CFAA Overbreadth: Employee-Employer Issues

The CFAA was created with hackers in mind, yet it has been increasingly used by companies to file civil actions against ex-employees. Subsection (g) provides civil remedies for “any person who suffers damage or loss by reason of a violation of this section.” Since the 1996 amendments, the CFAA now reaches virtually any computer and also applies to “insiders” working within a company or organization.

Especially with regards to employer-employee relations, the ambiguity of “authorized access” puts any employee with access to a company computer at risk of being accused of violating the CFAA. When does an employee’s access become authorized and who gives this authorization? Courts have looked at authorization through three major interpretations; agency-based, code-based, and contract-based. (See Field, Katherine Mesenbring, “Agency, Code, or Contract: Determining Employees’ Authorization Under the Computer Fraud and Abuse Act,” 107 Mich. L. Rev. 819 (2009)) Agency-based interpretation is found in Shurgard Storage Ctrs. v. Safeguard Self Storage, Inc., 119 F. Supp. 2d 1121 (2000). The court looked at agency (defining that “the authority of an agent terminates if, without knowledge of the principal, [the agent] acquires adverse interests or if he is otherwise guilty of a serious breach of loyalty to the principal” in Restatement of Agency). In Shurgard, the employee in question, while still employed, sent proprietary information to a rival company that had just offered the employee a job. (id. at 1123) Although the employee was still employed at Shurgard Storage, employment alone did not imply authorization, rather, whether the employ was an agent served as the standard. (id.)

An alternative interpretation is code-based or “intended function.” This looks at authorization based on computer code based protections or the scope of use of the computer allowed. (Field at 825) This interpretation is used in Lockheed Martin Corp. v. Speed, 81 U.S.P.Q.2D (BNA) 1669. In this case, Speed, a Lockheed employee with “complete access” to a specific piece of information, copied the documents relating to that information onto a CD. (id at 3) The court criticizes the agency interpretation used in Shurgard because it deems that “the plain language of the statute is sufficient to interpret [“without authorization”]” and that extrinsic materials (such as the Restatement of Agency) need not be considered. (id. at 12) The court then continues into a more code-based interpretation by affirming that because Lockheed permitted employees to access company computers, especially the specific piece of information at issue. Thus, the court looked at what range of information the employee had access to, and whether or not the employee went out of that scope. Because  Speed, at the time of copying the files, was simply accessing files he was already allowed to access, he was found to be acting within authorization.(id. at 28)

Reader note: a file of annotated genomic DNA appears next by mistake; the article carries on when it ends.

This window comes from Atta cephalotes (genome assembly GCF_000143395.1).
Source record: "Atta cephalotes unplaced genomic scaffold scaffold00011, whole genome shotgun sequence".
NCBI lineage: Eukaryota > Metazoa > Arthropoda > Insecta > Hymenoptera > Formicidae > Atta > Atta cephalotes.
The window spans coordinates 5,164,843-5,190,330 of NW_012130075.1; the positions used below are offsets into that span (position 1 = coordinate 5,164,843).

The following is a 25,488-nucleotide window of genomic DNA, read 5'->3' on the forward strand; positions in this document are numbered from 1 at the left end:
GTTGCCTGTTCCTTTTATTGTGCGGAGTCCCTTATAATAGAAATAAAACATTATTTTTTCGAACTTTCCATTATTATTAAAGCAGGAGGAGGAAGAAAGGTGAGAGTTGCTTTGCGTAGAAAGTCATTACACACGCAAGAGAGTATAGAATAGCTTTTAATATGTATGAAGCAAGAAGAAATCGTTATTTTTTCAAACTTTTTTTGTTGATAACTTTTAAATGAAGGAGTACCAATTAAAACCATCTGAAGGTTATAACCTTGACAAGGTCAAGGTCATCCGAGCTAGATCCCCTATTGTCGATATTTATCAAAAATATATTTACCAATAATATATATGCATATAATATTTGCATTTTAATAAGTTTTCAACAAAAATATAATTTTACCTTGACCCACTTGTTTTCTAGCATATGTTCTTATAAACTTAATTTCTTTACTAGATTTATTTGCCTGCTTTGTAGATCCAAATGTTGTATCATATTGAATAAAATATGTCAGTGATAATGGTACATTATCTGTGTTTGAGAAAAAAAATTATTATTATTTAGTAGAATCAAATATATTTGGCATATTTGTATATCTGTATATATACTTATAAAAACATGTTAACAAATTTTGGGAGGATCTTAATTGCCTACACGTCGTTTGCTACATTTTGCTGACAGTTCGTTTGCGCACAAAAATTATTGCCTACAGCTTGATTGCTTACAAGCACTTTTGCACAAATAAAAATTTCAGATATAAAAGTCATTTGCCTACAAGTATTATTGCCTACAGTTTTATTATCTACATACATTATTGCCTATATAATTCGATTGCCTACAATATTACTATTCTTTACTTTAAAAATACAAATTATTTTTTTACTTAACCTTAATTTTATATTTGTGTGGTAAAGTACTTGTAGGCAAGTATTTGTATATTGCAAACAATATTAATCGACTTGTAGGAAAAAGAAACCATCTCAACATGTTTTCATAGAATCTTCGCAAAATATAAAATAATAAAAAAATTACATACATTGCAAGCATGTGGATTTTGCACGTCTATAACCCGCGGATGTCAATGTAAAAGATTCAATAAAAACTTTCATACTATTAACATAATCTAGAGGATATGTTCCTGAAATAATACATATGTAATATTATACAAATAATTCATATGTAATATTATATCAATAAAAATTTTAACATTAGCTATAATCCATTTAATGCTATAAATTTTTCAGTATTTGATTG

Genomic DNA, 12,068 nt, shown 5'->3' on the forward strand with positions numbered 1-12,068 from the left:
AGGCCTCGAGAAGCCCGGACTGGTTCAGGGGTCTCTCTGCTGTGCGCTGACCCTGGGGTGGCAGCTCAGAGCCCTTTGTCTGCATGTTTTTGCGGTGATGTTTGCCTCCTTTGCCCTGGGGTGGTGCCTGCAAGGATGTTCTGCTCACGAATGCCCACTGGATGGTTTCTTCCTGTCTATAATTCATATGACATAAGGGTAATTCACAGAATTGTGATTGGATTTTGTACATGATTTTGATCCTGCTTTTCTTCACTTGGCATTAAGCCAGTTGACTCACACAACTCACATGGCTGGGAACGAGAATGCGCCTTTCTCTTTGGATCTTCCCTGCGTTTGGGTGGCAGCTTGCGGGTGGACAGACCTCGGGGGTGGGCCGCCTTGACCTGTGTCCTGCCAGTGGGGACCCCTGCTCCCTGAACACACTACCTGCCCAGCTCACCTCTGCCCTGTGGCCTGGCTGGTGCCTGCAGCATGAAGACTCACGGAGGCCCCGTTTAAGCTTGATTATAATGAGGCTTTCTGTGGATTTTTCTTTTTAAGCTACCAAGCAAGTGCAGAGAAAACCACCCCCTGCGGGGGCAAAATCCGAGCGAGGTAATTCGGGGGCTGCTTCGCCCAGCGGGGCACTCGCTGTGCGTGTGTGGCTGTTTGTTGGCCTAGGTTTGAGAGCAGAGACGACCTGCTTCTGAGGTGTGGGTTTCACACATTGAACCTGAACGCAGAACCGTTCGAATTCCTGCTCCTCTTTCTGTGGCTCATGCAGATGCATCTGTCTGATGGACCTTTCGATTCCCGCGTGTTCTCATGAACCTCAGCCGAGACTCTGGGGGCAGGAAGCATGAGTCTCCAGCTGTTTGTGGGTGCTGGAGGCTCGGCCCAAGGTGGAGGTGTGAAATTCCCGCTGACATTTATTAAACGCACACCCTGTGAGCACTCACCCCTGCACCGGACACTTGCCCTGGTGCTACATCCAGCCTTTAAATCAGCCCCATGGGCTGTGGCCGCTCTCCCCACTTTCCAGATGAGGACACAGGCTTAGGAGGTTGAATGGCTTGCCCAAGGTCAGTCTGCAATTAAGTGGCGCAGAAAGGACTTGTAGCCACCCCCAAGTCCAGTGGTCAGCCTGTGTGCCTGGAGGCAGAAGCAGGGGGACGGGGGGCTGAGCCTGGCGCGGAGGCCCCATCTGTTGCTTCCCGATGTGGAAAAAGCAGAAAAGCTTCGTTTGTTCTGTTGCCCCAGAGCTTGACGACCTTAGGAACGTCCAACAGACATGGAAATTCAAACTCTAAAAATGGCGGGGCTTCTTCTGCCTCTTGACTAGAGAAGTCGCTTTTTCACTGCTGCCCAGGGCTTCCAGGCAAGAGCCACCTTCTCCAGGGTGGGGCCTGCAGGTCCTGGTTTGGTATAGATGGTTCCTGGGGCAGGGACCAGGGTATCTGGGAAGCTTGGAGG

The final interpretation is a contract based one, defining an employee’s scope of authorization by what is written down in contracts or employment handbooks. (Field at 827) In Westermeier on Using the Computer Fraud and Abuse Act against Former Employees (2009 Emerging Issues 4206), it is suggested that the best practice for employers to reach employees who misuse information stored on company computers is to “modify employment agreements to define the employee’s authorized scope of access to the employer’s business information stored on the employer’s computer systems. This definition should be made with the CFAA definition of “exceeds authorized access in mind.” (id.) This is consistent with a contract based approach, however the majority of courts employ either a code-based or agency-based interpretation. (Field at 829) Nonetheless, contract-based interpretation could gain strength when compounded with code-based interpretations, as written agreements on scope directly contribute to finding “intended function.”


~ by alyssaufl on January 11, 2010.

One Response to “CFAA Overbreadth: Employee-Employer Issues”

  1. […] Orignally intended to combat hackers, the CFAA has now expanded, with each amendment, to reach employees accessing files on company computers and accessing of open wireless access points without express permission. However, despite its […]

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